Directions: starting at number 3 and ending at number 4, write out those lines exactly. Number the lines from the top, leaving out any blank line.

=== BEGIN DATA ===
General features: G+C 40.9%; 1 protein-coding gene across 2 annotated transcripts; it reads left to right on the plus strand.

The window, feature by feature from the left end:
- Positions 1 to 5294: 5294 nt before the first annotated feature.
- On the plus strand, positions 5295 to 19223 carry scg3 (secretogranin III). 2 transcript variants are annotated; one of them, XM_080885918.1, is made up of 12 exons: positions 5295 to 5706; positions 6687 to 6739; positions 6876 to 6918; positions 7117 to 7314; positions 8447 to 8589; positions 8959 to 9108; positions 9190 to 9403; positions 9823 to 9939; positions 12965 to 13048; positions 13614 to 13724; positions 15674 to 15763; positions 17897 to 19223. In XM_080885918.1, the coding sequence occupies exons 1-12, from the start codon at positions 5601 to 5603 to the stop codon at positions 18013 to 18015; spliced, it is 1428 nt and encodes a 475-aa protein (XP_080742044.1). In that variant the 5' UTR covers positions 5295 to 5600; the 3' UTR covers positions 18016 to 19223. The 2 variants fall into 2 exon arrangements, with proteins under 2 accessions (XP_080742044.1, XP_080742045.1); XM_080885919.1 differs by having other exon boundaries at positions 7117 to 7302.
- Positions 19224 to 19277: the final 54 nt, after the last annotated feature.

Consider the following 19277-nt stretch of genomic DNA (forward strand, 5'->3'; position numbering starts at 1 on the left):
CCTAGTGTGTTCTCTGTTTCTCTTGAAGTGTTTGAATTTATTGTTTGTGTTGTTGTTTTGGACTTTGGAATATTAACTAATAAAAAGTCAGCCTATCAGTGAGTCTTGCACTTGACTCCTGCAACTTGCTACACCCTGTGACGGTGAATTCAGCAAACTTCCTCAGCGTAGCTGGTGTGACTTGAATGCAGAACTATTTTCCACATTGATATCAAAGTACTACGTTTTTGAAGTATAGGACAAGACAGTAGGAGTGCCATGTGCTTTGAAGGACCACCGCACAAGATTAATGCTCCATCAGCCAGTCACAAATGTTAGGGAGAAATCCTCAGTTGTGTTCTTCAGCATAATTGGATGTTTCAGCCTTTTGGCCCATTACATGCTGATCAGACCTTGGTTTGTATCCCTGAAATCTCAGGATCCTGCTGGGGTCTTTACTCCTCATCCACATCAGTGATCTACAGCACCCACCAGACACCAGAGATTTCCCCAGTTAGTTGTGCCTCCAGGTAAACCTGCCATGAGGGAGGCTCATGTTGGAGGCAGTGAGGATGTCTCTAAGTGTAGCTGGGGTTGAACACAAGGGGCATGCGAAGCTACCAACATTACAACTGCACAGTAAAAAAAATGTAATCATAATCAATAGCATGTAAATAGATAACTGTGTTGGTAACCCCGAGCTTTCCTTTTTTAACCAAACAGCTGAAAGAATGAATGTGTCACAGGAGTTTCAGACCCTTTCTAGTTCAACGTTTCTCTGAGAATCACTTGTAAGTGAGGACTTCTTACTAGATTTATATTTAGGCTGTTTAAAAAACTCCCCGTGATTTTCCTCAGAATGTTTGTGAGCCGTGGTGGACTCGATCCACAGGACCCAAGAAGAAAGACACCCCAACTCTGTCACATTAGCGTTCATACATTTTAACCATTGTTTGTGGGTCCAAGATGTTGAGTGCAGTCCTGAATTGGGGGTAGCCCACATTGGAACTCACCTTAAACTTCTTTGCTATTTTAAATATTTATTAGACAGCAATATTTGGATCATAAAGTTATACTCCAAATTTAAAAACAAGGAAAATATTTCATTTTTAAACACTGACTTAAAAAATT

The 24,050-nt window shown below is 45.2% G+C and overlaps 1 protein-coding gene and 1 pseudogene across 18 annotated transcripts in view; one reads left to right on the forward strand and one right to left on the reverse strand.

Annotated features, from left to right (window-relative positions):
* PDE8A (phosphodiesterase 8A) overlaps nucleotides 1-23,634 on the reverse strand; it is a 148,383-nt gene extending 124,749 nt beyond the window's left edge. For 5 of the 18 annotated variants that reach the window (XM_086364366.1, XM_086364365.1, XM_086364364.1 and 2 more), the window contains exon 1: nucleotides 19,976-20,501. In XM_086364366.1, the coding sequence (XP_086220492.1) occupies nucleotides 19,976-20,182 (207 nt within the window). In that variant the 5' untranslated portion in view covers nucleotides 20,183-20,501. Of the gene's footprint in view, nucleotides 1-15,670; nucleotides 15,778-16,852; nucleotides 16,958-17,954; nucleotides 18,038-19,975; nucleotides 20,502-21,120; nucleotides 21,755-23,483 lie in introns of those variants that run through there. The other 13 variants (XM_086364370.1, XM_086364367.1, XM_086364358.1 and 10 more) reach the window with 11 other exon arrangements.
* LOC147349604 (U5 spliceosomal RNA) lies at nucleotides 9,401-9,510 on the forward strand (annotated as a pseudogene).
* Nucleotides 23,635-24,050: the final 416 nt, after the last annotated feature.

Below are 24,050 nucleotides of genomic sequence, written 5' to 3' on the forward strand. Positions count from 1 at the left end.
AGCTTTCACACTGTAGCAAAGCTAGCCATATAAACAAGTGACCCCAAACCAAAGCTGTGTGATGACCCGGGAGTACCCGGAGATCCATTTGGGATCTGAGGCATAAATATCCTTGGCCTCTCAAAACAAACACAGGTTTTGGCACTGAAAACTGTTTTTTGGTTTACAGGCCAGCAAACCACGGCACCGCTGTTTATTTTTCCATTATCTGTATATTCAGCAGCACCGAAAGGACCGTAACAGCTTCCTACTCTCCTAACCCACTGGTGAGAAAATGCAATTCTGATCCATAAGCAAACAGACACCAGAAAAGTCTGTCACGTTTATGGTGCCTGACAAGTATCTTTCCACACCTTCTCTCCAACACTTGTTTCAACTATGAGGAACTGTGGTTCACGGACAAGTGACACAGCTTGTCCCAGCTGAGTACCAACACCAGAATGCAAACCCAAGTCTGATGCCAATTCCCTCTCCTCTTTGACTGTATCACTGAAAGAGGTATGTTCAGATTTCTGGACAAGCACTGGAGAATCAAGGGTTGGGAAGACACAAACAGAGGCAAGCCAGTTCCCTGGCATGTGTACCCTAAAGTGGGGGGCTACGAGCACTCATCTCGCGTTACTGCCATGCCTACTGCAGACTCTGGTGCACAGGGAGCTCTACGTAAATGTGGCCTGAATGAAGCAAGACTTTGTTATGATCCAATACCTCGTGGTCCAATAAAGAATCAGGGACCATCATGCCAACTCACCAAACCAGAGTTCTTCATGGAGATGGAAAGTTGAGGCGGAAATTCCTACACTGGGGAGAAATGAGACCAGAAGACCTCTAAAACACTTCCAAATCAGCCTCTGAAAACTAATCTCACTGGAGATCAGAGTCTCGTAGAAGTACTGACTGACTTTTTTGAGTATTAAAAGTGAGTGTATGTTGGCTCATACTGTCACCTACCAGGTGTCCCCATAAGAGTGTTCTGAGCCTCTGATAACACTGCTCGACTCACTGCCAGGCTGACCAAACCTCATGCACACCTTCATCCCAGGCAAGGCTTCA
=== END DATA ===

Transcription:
- Positions 1 to 5294: 5294 nt before the first annotated feature.
- On the plus strand, positions 5295 to 19223 carry scg3 (secretogranin III). 2 transcript variants are annotated; one of them, XM_080885918.1, is made up of 12 exons: positions 5295 to 5706; positions 6687 to 6739; positions 6876 to 6918; positions 7117 to 7314; positions 8447 to 8589; positions 8959 to 9108; positions 9190 to 9403; positions 9823 to 9939; positions 12965 to 13048; positions 13614 to 13724; positions 15674 to 15763; positions 17897 to 19223. In XM_080885918.1, the coding sequence occupies exons 1-12, from the start codon at positions 5601 to 5603 to the stop codon at positions 18013 to 18015; spliced, it is 1428 nt and encodes a 475-aa protein (XP_080742044.1). In that variant the 5' UTR covers positions 5295 to 5600; the 3' UTR covers positions 18016 to 19223. The 2 variants fall into 2 exon arrangements, with proteins under 2 accessions (XP_080742044.1, XP_080742045.1); XM_080885919.1 differs by having other exon boundaries at positions 7117 to 7302.